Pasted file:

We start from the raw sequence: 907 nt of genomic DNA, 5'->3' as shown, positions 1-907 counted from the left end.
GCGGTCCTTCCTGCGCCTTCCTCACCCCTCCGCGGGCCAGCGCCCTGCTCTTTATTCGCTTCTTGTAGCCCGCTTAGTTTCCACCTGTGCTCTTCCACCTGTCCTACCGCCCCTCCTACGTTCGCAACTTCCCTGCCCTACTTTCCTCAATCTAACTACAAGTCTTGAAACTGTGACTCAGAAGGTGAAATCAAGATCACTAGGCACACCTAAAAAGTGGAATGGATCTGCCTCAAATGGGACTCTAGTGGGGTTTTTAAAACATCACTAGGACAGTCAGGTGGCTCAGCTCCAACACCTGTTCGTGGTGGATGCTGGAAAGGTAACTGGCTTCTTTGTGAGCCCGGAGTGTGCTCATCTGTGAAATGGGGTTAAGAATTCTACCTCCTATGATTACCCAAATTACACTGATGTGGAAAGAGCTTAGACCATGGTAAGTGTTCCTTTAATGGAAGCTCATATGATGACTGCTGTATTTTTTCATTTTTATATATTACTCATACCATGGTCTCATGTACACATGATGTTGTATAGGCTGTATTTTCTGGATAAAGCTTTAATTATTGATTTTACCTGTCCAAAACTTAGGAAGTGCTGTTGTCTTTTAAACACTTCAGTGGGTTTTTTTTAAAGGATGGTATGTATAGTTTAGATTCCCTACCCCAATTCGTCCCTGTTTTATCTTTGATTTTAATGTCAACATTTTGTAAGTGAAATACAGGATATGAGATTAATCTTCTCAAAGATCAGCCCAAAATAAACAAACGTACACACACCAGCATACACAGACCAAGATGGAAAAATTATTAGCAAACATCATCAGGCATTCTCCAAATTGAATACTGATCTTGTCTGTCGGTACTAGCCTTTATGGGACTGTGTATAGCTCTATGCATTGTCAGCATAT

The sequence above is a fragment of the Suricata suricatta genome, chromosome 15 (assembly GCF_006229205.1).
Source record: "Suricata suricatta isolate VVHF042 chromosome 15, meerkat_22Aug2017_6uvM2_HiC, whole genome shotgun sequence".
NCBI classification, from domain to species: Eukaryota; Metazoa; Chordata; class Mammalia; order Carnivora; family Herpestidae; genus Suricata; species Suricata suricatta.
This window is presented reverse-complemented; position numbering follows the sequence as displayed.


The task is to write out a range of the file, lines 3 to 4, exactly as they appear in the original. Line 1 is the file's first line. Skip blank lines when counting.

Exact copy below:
The sequence above is a fragment of the Suricata suricatta genome, chromosome 15 (assembly GCF_006229205.1).
Source record: "Suricata suricatta isolate VVHF042 chromosome 15, meerkat_22Aug2017_6uvM2_HiC, whole genome shotgun sequence".